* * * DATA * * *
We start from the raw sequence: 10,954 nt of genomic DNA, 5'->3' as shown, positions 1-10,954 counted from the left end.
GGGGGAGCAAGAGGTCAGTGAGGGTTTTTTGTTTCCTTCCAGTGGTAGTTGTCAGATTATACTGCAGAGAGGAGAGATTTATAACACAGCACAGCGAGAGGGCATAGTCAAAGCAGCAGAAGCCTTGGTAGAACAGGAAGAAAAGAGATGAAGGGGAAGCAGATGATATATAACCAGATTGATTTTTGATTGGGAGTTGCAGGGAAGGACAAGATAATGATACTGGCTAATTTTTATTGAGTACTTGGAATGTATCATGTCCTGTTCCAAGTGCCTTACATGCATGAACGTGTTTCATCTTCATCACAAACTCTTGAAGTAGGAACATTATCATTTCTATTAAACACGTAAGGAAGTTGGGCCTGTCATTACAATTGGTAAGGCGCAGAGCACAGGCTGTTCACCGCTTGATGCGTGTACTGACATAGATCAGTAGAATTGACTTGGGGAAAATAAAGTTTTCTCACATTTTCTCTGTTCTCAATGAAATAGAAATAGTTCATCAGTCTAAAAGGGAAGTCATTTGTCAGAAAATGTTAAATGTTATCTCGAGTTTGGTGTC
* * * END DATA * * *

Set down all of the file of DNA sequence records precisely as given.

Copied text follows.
We start from the raw sequence: 10,954 nt of genomic DNA, 5'->3' as shown, positions 1-10,954 counted from the left end.
GGGGGAGCAAGAGGTCAGTGAGGGTTTTTTGTTTCCTTCCAGTGGTAGTTGTCAGATTATACTGCAGAGAGGAGAGATTTATAACACAGCACAGCGAGAGGGCATAGTCAAAGCAGCAGAAGCCTTGGTAGAACAGGAAGAAAAGAGATGAAGGGGAAGCAGATGATATATAACCAGATTGATTTTTGATTGGGAGTTGCAGGGAAGGACAAGATAATGATACTGGCTAATTTTTATTGAGTACTTGGAATGTATCATGTCCTGTTCCAAGTGCCTTACATGCATGAACGTGTTTCATCTTCATCACAAACTCTTGAAGTAGGAACATTATCATTTCTATTAAACACGTAAGGAAGTTGGGCCTGTCATTACAATTGGTAAGGCGCAGAGCACAGGCTGTTCACCGCTTGATGCGTGTACTGACATAGATCAGTAGAATTGACTTGGGGAAAATAAAGTTTTCTCACATTTTCTCTGTTCTCAATGAAATAGAAATAGTTCATCAGTCTAAAAGGGAAGTCATTTGTCAGAAAATGTTAAATGTTATCTCGAGTTTGGTGTC